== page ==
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The "Pluralist" Model

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From the late 1960s, however, some commentators began to question the applicability of this concept to Brezhnev’s USSR. They pointed to new developments in Soviet politics, which signaled a departure from the “classical” totalitarian model, including the end to mass terror, the replacement of one-man rule by the emphasis on “collectivist” leadership, and a certain liberalization of the regime. But the chief argument on which their critique of the totalitarian concept was based concerned the qualitatively new level of interest groups’ activity in the post-Stalin era. 

The rise of interest groups in Soviet society allowed this school of analysts to speak of a special type of “Soviet pluralism.” One of the founders of the “pluralist model” of Soviet politics, the Canadian-American scholar Gordon Skilling, maintained, in particular, that Communist politics was based on an interplay of interests.

The American analyst Jerry Hough further developed the pluralist group approach in relation to the Soviet system. He believed that Brzezinski’s claim that the Soviet political system was unique and had nothing in common with Western political systems was too sweeping and not suitable to describe the post-Stalin stage of Soviet development. Hough described the political process in the USSR as “bureaucratic conflict” that involved specific interest groups, such as ministries and economic departments in charge of the more important branches of the economy, the military-industrial complex, the Central Committee departments, which often defended the interests of economic sectors under their tutelage, and the regional party-state elites. As for Western-style autonomous interest groups, such as trade unions and other public organizations, they either did not exist or had a negligible influence on Soviet politics.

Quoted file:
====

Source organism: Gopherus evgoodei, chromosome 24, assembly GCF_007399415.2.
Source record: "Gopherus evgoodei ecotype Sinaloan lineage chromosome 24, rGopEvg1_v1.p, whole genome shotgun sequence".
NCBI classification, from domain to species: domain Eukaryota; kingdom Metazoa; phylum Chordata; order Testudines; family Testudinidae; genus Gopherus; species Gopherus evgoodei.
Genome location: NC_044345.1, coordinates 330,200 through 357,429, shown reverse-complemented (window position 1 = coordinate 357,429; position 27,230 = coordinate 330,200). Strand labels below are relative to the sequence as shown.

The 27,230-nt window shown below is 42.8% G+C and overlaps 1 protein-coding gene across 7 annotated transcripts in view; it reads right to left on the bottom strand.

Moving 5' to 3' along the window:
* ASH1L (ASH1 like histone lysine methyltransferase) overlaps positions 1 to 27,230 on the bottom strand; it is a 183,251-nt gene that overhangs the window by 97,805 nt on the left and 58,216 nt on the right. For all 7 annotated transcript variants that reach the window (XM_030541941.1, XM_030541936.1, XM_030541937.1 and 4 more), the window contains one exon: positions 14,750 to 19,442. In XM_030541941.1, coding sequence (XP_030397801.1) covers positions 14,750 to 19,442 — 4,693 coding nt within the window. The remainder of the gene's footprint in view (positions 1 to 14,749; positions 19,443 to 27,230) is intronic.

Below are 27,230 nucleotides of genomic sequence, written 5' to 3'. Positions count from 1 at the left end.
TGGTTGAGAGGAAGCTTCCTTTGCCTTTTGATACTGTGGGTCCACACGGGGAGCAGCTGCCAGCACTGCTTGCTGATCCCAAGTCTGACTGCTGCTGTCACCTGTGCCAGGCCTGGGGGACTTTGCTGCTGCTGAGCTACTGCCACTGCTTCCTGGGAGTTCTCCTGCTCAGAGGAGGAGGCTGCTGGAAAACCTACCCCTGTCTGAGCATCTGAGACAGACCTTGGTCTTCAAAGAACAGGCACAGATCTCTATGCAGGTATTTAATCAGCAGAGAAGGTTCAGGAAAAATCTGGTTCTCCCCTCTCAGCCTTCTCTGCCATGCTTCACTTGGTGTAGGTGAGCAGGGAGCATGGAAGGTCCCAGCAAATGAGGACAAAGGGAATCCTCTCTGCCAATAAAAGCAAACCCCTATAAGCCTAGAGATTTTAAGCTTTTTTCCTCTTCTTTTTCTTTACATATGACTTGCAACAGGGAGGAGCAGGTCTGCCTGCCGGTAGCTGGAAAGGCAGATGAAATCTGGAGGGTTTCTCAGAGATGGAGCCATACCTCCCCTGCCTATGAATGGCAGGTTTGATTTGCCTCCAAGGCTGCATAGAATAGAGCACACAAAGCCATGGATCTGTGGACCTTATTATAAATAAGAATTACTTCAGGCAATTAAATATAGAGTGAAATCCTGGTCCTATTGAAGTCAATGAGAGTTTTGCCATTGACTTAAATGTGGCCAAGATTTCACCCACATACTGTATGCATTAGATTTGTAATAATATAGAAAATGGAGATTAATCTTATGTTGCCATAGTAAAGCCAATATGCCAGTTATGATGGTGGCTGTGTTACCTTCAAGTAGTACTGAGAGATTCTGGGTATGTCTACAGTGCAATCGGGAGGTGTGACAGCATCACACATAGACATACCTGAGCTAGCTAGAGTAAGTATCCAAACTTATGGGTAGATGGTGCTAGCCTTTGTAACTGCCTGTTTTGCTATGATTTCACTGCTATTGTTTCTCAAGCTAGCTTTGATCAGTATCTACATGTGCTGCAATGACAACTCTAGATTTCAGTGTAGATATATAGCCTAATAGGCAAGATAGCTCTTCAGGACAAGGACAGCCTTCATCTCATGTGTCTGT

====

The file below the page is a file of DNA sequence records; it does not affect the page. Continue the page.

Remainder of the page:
In Hough’s model the top party-state leadership played the part of “final arbiter,” reconciling these bureaucratic interests rather than imposing dictatorially its will on the lower power structures and society. Describing his model as “institutional pluralism,” Hough claimed that it restricted the power of the general secretary and the Politburo, forcing them to follow the advice of specific bureaucratic groups and mediating conflicts between them. In practice, the elaboration of policies was often delegated to interested bureaucracies.

In other words, the principles of policy formulation and decision making in the Soviet Union were not that different from pluralist politics in Western countries. The main distinction was in the type of interest groups: in the West they were mostly voluntary public associations, whereas in the USSR they were represented by institutional structures formed within the system.

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